The Orlando Magic won only 21 games last season and finished second to last in the Eastern Conference. Believe it or not, though, Orlando took steps in the right direction after a decade of mediocrity (at best).
The Magic finally pushed the little red button on a franchise rebuild last year, trading away franchise stalwarts Aaron Gordon and Nikola Vucevic in addition to starting guard Evan Fournier. Part of Orlando’s return came in the form of additional draft picks, and the Magic also acquired the ability to free up cap space.
And, in a rare piece of luck, the first-round pick the Magic received from the Chicago Bulls in the Vucevic deal ended up landing at No. 8 in the lottery. Orlando’s own selection at No. 5, coupled with the Bulls’ pick, gave the Magic two selections in the top eight. And they didn’t waste them.
The Orlando Magic finally shifted strategies for the 2021 NBA Draft
Orlando has taken big swings the last few drafts. According to Basketball-Reference, the franchise’s most recent first-round picks were Cole Anthony in 2020, Chuma Okeke in 2019, Mo Bamba in 2018, and Jonathan Isaac in 2017.
Anthony is the most skilled of the bunch, but all those players have one major attribute in common: athleticism. The Magic front office has subscribed to the idea that drafting athletes first and developing their skills second is the best way to build a team.
Well, last season Orlando finished in the bottom five in the league in both offensive and defensive efficiency, according to NBA.com, so perhaps that plan isn’t working. Luckily, things changed in the 2021 draft.
The Magic’s selections of Jalen Suggs and Franz Wagner bring much-needed skill to the franchise
Orlando has a — lets’ be nice and call it unlucky — draft history in the lottery.
With its own selection at No. 5, Orlando picked Gonzaga point guard Jalen Suggs. With the pick it received from Chicago, the Magic took Michigan forward Franz Wagner.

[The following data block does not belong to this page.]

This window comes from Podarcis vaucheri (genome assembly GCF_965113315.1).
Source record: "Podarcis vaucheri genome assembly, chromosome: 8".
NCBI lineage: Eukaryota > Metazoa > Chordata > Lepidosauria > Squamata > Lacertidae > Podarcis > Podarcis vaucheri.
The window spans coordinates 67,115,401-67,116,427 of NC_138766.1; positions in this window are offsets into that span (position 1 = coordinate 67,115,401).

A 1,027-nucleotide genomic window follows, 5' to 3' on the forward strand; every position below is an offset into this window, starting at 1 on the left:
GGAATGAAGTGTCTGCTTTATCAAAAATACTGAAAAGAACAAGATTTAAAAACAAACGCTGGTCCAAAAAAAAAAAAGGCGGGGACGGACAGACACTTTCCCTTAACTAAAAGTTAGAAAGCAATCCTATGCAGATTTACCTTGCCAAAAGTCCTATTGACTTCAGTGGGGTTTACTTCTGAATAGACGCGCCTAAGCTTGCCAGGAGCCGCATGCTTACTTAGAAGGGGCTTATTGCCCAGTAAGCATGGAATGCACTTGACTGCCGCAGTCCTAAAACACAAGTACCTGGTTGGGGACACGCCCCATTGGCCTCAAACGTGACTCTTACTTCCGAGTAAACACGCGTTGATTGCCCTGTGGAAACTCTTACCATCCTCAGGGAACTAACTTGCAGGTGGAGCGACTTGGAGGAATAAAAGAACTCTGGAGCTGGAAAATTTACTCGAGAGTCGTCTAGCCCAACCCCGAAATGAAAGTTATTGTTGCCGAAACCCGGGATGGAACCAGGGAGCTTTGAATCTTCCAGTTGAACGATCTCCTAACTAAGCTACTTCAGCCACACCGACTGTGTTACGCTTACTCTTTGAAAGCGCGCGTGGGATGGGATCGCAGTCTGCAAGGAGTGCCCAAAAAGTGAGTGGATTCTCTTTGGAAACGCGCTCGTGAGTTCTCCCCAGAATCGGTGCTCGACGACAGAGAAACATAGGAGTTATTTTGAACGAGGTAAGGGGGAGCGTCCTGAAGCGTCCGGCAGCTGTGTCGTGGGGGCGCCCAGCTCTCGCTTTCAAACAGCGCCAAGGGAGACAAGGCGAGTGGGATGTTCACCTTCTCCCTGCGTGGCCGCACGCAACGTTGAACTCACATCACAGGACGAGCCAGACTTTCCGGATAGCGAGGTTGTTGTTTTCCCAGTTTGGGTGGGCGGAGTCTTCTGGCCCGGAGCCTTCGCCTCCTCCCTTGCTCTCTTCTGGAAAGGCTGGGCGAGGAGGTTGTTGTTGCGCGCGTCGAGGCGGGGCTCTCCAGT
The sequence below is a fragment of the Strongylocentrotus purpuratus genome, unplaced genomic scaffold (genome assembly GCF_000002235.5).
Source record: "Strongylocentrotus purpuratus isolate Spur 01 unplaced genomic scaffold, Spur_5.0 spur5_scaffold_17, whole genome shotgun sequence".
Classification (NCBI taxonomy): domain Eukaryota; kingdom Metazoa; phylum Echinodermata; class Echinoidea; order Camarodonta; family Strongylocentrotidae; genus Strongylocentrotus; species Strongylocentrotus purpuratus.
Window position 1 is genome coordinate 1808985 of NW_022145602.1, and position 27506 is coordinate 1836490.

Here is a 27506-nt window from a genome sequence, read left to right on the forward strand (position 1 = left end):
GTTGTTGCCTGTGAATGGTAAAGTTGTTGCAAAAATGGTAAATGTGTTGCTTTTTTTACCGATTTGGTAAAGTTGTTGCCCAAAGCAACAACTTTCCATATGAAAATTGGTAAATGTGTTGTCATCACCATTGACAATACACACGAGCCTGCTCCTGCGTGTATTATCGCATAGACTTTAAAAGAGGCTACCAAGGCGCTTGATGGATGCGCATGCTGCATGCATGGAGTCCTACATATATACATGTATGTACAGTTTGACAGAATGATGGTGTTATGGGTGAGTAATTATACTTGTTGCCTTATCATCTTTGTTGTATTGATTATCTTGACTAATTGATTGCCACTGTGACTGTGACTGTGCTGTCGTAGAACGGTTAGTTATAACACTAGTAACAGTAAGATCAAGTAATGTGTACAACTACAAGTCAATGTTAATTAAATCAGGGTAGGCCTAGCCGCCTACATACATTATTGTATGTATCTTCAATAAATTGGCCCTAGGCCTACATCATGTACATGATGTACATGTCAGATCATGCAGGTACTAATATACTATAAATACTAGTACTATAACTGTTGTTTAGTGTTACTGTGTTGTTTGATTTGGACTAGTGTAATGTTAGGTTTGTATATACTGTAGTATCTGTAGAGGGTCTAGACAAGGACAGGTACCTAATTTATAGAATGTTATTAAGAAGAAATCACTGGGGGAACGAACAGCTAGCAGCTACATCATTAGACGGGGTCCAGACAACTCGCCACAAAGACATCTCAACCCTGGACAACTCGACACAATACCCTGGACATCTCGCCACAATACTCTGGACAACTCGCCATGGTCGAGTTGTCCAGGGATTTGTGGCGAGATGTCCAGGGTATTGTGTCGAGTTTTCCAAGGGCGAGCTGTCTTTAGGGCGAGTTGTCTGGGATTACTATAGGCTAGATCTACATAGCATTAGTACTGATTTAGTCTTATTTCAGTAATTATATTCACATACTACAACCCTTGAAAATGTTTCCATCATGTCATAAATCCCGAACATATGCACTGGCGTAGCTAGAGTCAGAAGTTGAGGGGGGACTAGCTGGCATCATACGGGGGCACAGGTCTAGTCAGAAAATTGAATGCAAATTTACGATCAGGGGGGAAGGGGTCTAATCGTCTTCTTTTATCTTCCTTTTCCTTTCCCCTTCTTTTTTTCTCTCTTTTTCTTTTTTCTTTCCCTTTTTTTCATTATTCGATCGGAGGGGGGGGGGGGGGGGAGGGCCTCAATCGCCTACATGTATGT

Suggs is a fantastic athlete, but he brings plenty more to the table. He’s an intelligent playmaker and has spades of intangibles Orlando’s most recent selections lack. Suggs led the Bulldogs to an appearance in the NCAA Championship Game as a 19-year-old freshman. He also showed his clutch gene, drilling a game-winner against UCLA in the Final Four to bring the Zags to the title game.
Wagner rose into the draft’s top 10 as a shooter, playmaker, and intelligent, versatile defender. He also brings a feel for the game that no one on Orlando’s current roster has.
Suggs will compete for, and likely win, the Magic’s starting point guard spot on day one. Wagner’s unique skillset may also earn him a spot in the starting lineup. At worst, the 6-foot-10 forward will play a ton of minutes off the bench.
The Orlando Magic’s rebuild is off to the right start
According to RealGM, Orlando has won five total playoff games in the last decade. It hasn’t won a playoff series since the franchise’s brief foray into relevancy during the 2008-09 and 2009-10 campaigns.
The selections of Suggs and Wagner bring completely contrasting skills to the rest of the Magic’s roster. But, when coupled with the pure athleticism of Isaac, Okeke, and to a lesser extent Bamba (who has yet to find his footing in the NBA), Orlando might have something brewing.
The Magic also have more future picks coming in the next few years, and will have cap space to go along with them. The Magic’s altered draft strategy brings new elements to the team, and as the pieces come together, the franchise may finally be headed in the right direction.